Sporadic gunfire could be heard but the punishing airstrikes of the past week appeared to have been halted, ahead of the arrival of international mediators, including French President Nicolas Sarkozy, in the region.

Israel says it launched the offensive to stop rocket attacks from Hamas militants, which have traumatised southern Israel.

But around 520 Palestinians killed in Gaza and more than 2,500 injured, some Middle Eastern and European governments have strongly criticised Israel for use of excessive force.

United Nations Secretary-General Ban Ki-moon urged the divided Security Council on Monday to work toward a speedy end to the escalating crisis in Gaza.

Ban said he remains "extremely concerned about the deteriorating humanitarian situation" in Gaza.

The UN is in close contact with Israeli authorities to press them to open crossing into Gaza to allow in, particularly, wheat grain and fuel for the power plant, as well as other essential supplies, Ban said.

The main power plant in Gaza has been shut down since Tuesday because Israel has blocked fuel deliveries, and UN officials have said they desperately need wheat flour.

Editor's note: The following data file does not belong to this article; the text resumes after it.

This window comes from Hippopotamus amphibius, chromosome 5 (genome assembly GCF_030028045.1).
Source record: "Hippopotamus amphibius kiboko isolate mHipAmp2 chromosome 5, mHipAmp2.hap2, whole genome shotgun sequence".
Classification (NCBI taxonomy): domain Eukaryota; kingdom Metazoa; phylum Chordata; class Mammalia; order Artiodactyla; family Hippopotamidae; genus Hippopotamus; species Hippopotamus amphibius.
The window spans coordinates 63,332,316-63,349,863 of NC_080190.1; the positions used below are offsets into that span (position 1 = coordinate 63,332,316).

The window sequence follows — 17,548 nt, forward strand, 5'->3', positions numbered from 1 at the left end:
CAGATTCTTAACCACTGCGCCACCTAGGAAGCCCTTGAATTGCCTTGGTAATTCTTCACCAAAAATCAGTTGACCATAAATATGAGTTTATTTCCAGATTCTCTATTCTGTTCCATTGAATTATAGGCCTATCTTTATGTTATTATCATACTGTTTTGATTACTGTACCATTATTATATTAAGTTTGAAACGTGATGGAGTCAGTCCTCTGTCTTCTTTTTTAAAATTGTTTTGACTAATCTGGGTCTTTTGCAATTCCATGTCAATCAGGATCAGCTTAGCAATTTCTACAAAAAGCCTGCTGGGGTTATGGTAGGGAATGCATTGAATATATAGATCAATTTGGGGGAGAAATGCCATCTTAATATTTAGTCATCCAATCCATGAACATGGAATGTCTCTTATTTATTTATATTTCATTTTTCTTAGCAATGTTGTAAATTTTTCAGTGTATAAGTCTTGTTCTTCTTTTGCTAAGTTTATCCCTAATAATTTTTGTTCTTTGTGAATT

Thousands of Israeli troops backed by tanks and helicopter gunships continued to push into Gaza on Monday, the second day of Israel's ground invasion of the coastal territory.

Palestinians reported clashes early on Monday in the eastern part of Gaza, near the border with Israel.

Hamas militants fired at advancing Israeli tanks with rocket-propelled grenades and mortars, witnesses said.

Explosions could be heard in Gaza City as aircraft attacked buildings.

There was no immediate word about casualties.

Israel said it has inflicted a heavy blow against Hamas as it expands a week-long offensive meant to stop rocket fire on southern Israel.

But spiralling civilian casualties fuelled an intensifying international outcry.

Since the ground assault began on Saturday, 64 Palestinian civilians have been killed, a Health Ministry official said.

Latest reports have brought the death toll in the Gaza Strip to more than 512 since December 27.